Gray Maynard def. Kenny Florian (lightweight bout)
Maynard secured a victory by unanimous decision over Boston-local and fan-favorite Florian, winning by two scores of 30-27 and one of 29-28. By winning this bout, Maynard will get a lightweight title shot versus the winner of the Edgar-Penn main event. He remains unbeaten in his MMA career (11-0, 1 NC) and is the only fighter to defeat current lightweight champion Frankie Edgar. Florian lost his first UFC non-title bout after going 11-0 in his previous tries.
Nate Diaz def. Marcus Davis (welterweight bout)
In his debut at welterweight (after moving up from lightweight), Diaz earned a technical submission over Davis after he passed out in a guillotine at the 4:02 mark in the third round. Now nine of Diaz's 13 wins have come by submission. This was just Marcus Davis' second fight in the United States since 2007, as eight of his past nine fights have been on foreign soil. Davis was hindered hugely after suffering a deep gash in his eye in the first round.
PRELIMINARY CARD (Spike TV)
Joe Lauzon def. Gabe Ruediger (lightweight bout)
Lauzon put on one of the more impressive performances of the night -- and won Submission of the Night for his efforts -- forcing a submission by armbar in just 2:01 in the first round. Lauzon had dominated the entire session, with Ruediger struggling to get even a hit. Lauzon, a Massachusetts native, now has won a post-fight bonus in six of his past eight bouts, three for Submission of the Night. For Ruediger, a former WEC lightweight champion, this match marked his return to the UFC after losing his debut in 2006 (versus Melvin Guillard) and then being kicked off "The Ultimate Fighter 5" when he failed to make weight. He had previously won his past six bouts overall (all by stoppage), culminated by capturing the vacant Tachi Palace Fights lightweight title in July.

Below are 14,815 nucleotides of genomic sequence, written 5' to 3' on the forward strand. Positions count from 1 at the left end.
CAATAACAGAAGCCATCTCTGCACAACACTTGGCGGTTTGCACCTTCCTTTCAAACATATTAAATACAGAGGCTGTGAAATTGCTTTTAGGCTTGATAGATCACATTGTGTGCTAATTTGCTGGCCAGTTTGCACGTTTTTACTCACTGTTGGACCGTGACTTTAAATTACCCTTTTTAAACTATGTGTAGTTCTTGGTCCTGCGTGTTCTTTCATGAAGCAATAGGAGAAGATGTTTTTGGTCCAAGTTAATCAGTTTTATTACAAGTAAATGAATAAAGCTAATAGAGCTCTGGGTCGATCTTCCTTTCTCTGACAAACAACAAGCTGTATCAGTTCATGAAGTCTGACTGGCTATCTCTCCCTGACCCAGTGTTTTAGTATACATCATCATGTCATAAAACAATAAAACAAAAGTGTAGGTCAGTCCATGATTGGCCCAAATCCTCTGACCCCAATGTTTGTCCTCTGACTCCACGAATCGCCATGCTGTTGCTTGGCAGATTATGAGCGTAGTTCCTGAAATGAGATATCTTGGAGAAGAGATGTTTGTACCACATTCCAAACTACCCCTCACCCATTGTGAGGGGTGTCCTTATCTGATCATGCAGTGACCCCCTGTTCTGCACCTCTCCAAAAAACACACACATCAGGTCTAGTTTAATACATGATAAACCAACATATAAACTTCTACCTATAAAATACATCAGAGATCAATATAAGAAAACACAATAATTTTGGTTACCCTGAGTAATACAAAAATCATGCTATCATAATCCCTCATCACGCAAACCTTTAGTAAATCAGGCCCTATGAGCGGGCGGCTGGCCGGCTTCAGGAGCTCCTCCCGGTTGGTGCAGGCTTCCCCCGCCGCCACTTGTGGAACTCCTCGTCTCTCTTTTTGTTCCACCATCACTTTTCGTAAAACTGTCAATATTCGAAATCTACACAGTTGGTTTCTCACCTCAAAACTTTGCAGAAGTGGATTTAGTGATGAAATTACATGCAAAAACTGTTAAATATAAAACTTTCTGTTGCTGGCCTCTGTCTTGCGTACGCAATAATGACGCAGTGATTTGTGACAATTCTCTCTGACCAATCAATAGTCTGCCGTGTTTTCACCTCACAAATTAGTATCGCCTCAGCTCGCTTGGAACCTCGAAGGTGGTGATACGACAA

Nik Lentz def. Andre Winner (lightweight bout)
Lentz defeated Andre Winner by a unanimous decision, scoring 30-27 by two judges and 29-28 by one. Lentz is unbeaten in his past 12 bouts (10-0-2) with five of his past six wins coming by decision. Winner had won back-to-back bouts since losing to Ross Pearson in "The Ultimate Fighter 9" finale.
Dan Miller def. John Salter (middleweight bout)
Miller broke a three-game losing streak by forcing Salter to tap out in the second round with an anaconda choke. Salter fought Miller close in the first round, losing 10-9, but tapped out at only the 1:53 mark in the second round. Prior to the losing streak, Miller started his UFC career 3-0 and was unbeaten in his previous 10 bouts (9 wins, 1 NC). Salter is now 5-2 in his MMA career with all five wins being finishes (3 KO, 2 sub), four in the first round.
Greg Soto def. Nick Osipczak (welterweight bout)
Soto earned his first UFC win with a unanimous 29-28 decision by the judges. Osipczak, who has now lost two losses in a row after being undefeated before his last match, won the first round but dropped both the second and the third to Soto. He now has lost two UFC matches in a row despite being undefeated before his last match. It was Soto's first UFC win (he lost his debut via DQ for illegal upkicks at UFC 111 versus Matthew Riddle).